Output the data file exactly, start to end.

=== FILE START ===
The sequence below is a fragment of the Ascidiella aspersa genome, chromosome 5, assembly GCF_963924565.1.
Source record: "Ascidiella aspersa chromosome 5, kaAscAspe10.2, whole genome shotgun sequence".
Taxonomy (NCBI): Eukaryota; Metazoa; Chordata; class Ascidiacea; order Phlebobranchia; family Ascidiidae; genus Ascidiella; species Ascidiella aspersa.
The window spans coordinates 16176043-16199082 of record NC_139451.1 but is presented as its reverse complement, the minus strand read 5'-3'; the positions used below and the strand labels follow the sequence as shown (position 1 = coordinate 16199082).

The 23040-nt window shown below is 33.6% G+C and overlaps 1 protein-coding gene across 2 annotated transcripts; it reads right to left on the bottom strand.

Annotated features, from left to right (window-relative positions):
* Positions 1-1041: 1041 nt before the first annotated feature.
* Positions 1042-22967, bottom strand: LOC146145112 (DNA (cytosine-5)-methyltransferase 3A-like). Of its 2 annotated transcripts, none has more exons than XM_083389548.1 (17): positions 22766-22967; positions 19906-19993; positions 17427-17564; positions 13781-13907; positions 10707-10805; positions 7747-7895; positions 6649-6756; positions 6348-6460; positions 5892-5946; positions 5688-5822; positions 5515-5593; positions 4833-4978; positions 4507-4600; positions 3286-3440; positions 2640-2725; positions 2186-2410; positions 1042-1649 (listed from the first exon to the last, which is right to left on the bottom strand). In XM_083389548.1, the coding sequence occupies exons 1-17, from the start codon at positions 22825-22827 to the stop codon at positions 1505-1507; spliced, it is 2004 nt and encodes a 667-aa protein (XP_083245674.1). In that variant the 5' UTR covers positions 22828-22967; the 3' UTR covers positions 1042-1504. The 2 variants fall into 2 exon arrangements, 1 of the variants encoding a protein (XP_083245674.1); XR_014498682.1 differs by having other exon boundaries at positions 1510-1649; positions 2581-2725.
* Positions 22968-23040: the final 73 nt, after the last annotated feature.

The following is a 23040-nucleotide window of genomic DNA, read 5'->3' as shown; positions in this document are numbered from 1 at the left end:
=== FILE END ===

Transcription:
The sequence below is a fragment of the Ascidiella aspersa genome, chromosome 5, assembly GCF_963924565.1.
Source record: "Ascidiella aspersa chromosome 5, kaAscAspe10.2, whole genome shotgun sequence".
Taxonomy (NCBI): Eukaryota; Metazoa; Chordata; class Ascidiacea; order Phlebobranchia; family Ascidiidae; genus Ascidiella; species Ascidiella aspersa.
The window spans coordinates 16176043-16199082 of record NC_139451.1 but is presented as its reverse complement, the minus strand read 5'-3'; the positions used below and the strand labels follow the sequence as shown (position 1 = coordinate 16199082).

The 23040-nt window shown below is 33.6% G+C and overlaps 1 protein-coding gene across 2 annotated transcripts; it reads right to left on the bottom strand.

Annotated features, from left to right (window-relative positions):
* Positions 1-1041: 1041 nt before the first annotated feature.
* Positions 1042-22967, bottom strand: LOC146145112 (DNA (cytosine-5)-methyltransferase 3A-like). Of its 2 annotated transcripts, none has more exons than XM_083389548.1 (17): positions 22766-22967; positions 19906-19993; positions 17427-17564; positions 13781-13907; positions 10707-10805; positions 7747-7895; positions 6649-6756; positions 6348-6460; positions 5892-5946; positions 5688-5822; positions 5515-5593; positions 4833-4978; positions 4507-4600; positions 3286-3440; positions 2640-2725; positions 2186-2410; positions 1042-1649 (listed from the first exon to the last, which is right to left on the bottom strand). In XM_083389548.1, the coding sequence occupies exons 1-17, from the start codon at positions 22825-22827 to the stop codon at positions 1505-1507; spliced, it is 2004 nt and encodes a 667-aa protein (XP_083245674.1). In that variant the 5' UTR covers positions 22828-22967; the 3' UTR covers positions 1042-1504. The 2 variants fall into 2 exon arrangements, 1 of the variants encoding a protein (XP_083245674.1); XR_014498682.1 differs by having other exon boundaries at positions 1510-1649; positions 2581-2725.
* Positions 22968-23040: the final 73 nt, after the last annotated feature.

The following is a 23040-nucleotide window of genomic DNA, read 5'->3' as shown; positions in this document are numbered from 1 at the left end: